NATO extends warm support for Georgia
BRUSSELS, Belgium: The NATO allies supported Georgia in its military confrontation with Russia and said Tuesday the Caucasus nation stays on course to one day join their alliance — a prospect Russia strongly opposes.
Meanwhile, Russia's NATO envoy said it's time for Georgia to surrender its claim to the breakaway republic of South Ossetia.
The 26 NATO ambassadors, at a meeting with the Georgian envoy to the alliance, reiterated "in very strong terms" support for a sovereign, independent Georgia, said NATO Secretary General Jaap de Hoop Scheffer.
He told a news conference the allies "condemned and deplored (Russia's) excessive, disproportionate use of force."
De Hoop Scheffer welcomed comments by Russian President Dmitry Medvedev that he had ordered an end to the fighting in Georgia, but said he could not confirm that has happened. If true, "this would be good news. But this is, of course, not enough," said De Hoop Scheffer.
Russia's five days of air and land attacks left Georgia's army retreating and some of its military bases and towns in flames. Despite Medvedev's call, Georgia said Russia's military attacks had not stopped Tuesday.
De Hoop Scheffer said the NATO allies want a formal cease-fire; a return of all Russian and Georgia forces to the positions they held on Aug. 6, a day before hostilities broke out over South Ossetia; and a rapid launch of aid to alleviate the humanitarian crisis.
He called Georgia "a friend ... and a highly respected partner of NATO."
Georgia wants to join the alliance, but at an April summit the NATO leaders failed to agree on that, putting the issue off until December. The United States, Canada, Poland, the Czech Republic and Slovakia want Georgia to join, but France and Germany are wary of that for fear of rattling Russia, which strongly opposes NATO's eastern expansion.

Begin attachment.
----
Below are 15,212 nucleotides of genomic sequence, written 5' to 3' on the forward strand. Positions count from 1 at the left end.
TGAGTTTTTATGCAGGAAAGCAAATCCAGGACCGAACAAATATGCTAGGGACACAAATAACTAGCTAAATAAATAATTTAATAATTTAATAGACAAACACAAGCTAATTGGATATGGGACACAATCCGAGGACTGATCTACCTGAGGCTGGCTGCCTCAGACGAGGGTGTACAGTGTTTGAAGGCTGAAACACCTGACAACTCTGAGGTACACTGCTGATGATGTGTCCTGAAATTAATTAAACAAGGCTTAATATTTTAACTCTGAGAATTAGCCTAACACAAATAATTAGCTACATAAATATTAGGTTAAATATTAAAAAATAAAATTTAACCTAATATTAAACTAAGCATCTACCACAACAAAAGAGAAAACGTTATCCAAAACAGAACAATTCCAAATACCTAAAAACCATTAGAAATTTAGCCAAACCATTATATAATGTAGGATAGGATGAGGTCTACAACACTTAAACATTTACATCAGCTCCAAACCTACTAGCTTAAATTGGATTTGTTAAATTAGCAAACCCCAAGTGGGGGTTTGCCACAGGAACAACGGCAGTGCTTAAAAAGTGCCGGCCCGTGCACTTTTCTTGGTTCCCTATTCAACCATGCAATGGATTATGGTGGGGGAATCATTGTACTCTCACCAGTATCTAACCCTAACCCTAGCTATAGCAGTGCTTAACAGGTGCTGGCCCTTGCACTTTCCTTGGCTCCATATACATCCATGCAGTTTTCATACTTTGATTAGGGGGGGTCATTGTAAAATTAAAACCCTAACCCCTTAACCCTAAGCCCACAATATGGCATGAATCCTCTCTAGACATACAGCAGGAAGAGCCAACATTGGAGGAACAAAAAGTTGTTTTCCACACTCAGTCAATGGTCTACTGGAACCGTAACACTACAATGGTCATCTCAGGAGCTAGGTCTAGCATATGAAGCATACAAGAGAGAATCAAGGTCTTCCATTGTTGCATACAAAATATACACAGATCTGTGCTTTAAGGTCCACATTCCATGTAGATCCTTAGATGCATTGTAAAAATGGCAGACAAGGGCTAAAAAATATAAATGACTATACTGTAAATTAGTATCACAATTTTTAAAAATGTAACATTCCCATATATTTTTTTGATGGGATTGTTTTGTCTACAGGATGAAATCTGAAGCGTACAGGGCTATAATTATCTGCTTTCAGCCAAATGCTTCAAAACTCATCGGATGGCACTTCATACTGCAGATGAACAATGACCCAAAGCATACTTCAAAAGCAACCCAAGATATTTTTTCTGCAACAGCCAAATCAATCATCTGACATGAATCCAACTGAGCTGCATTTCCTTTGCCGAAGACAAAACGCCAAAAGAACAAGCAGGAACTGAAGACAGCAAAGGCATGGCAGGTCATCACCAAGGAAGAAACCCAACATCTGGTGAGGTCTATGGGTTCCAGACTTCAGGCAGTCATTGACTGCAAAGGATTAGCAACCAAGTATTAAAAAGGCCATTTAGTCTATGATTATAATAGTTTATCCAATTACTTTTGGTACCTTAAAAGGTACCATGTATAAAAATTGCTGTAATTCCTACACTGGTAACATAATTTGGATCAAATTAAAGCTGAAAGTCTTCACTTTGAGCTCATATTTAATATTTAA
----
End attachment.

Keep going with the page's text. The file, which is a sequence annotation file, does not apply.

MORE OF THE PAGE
The issue of Georgia's NATO membership remains "very much alive" and is up for a decision in December, said De Hoop Scheffer.
He also said there will soon be a NATO-Russia meeting, as requested by Moscow, but it has to be "properly prepared."
Dmitry Rogozin, Russia's NATO envy, said at a separate news conference that Moscow wants Georgia to stay out of South Ossetia, the province that gained de-facto independence in 1992.
"The issue is closed. There is no discussion (about Georgia's claim over South Ossetia). We are not going to see them any more there," said Rogozin. He demanded Georgia sign an agreement disavowing the use of force.
The NATO ambassadors met only with Revaz Beshidze, the Georgian envoy to the alliance, who asked for political and military support.
He said the repair or replacement of equipment, especially a radar installation destroyed in a Russian air strike on Monday, would be "a first step" in providing military assistance. He also said he wanted to see NATO take on a more active political role in the search for a cease-fire and a disengagement of forces.
"We received all solidarity from the alliance for my country, and I have the feeling there was full understanding of the deep and difficult situation," said Beshidze.
He said Russia's military operation proved NATO "made a big mistake" by not approving a pre-membership "action plan" for Georgia this year.
He said his country was now occupied, making it all the more necessary to receive a fast lane to NATO membership. "That's why we ask (NATO) to reconsider the new circumstances and the new situation in terms of security in this area," said Beshidze.
Associated Press writer Arthur Max contributed to this report.